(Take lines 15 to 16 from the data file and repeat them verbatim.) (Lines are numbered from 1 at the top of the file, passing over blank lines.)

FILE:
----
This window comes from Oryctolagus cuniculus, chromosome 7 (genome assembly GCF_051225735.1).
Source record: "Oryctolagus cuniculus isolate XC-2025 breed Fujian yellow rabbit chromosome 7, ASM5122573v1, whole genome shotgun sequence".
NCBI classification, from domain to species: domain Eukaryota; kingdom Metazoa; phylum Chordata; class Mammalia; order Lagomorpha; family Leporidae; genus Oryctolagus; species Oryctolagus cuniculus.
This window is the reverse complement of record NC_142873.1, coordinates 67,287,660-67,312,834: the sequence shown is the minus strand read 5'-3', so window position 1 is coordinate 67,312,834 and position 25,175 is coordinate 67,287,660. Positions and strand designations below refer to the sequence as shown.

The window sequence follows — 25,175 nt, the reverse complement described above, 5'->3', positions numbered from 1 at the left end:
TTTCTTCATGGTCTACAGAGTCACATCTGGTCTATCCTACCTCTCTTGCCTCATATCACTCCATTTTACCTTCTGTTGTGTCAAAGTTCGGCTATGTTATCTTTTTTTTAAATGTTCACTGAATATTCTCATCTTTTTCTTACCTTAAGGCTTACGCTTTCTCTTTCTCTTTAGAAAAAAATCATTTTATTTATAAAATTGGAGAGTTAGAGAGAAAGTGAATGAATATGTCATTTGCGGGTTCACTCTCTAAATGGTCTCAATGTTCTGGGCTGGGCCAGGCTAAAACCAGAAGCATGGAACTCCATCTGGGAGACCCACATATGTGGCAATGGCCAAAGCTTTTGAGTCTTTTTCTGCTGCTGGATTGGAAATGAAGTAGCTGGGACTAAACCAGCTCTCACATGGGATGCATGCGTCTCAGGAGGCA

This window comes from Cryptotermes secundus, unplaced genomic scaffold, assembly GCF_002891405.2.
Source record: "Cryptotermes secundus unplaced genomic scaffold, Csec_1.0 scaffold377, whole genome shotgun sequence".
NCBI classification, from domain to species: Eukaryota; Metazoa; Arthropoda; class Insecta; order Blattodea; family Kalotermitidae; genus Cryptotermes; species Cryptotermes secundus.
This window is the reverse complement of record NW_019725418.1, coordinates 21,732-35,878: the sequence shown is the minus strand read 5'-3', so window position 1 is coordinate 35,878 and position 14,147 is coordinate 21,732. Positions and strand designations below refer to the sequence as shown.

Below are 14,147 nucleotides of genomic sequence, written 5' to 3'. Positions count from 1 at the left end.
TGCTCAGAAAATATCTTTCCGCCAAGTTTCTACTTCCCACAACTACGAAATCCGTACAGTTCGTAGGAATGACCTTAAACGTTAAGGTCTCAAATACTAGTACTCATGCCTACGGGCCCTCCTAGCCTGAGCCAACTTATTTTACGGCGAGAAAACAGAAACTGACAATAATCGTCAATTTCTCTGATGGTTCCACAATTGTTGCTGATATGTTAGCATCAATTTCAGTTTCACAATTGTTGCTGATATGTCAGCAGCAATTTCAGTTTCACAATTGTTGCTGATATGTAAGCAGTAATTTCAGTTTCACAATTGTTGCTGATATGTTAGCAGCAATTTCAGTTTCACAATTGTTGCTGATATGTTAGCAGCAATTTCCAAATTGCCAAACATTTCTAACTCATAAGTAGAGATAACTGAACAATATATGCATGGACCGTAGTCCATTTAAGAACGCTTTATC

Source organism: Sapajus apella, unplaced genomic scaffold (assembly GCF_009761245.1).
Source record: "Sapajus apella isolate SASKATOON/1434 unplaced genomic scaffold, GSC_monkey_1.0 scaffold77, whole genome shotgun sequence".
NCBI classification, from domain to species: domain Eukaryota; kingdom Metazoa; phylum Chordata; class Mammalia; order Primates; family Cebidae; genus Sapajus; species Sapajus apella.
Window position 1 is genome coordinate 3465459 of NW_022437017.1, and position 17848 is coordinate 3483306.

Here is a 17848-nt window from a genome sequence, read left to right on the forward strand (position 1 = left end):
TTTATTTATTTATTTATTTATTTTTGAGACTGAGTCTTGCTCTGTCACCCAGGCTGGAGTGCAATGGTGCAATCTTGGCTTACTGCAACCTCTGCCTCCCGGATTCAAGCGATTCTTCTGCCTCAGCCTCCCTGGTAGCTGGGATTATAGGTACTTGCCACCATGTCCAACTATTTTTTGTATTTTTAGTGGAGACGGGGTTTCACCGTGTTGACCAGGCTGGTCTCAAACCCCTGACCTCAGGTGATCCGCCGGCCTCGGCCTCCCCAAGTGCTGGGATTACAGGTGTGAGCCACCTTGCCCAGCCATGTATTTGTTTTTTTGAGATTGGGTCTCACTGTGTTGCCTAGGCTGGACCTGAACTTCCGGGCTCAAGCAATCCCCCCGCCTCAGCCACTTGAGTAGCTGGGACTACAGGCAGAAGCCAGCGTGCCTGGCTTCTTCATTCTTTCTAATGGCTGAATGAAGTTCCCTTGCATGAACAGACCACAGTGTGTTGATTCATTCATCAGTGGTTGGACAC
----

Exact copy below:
NCBI classification, from domain to species: domain Eukaryota; kingdom Metazoa; phylum Chordata; class Mammalia; order Primates; family Cebidae; genus Sapajus; species Sapajus apella.
Window position 1 is genome coordinate 3465459 of NW_022437017.1, and position 17848 is coordinate 3483306.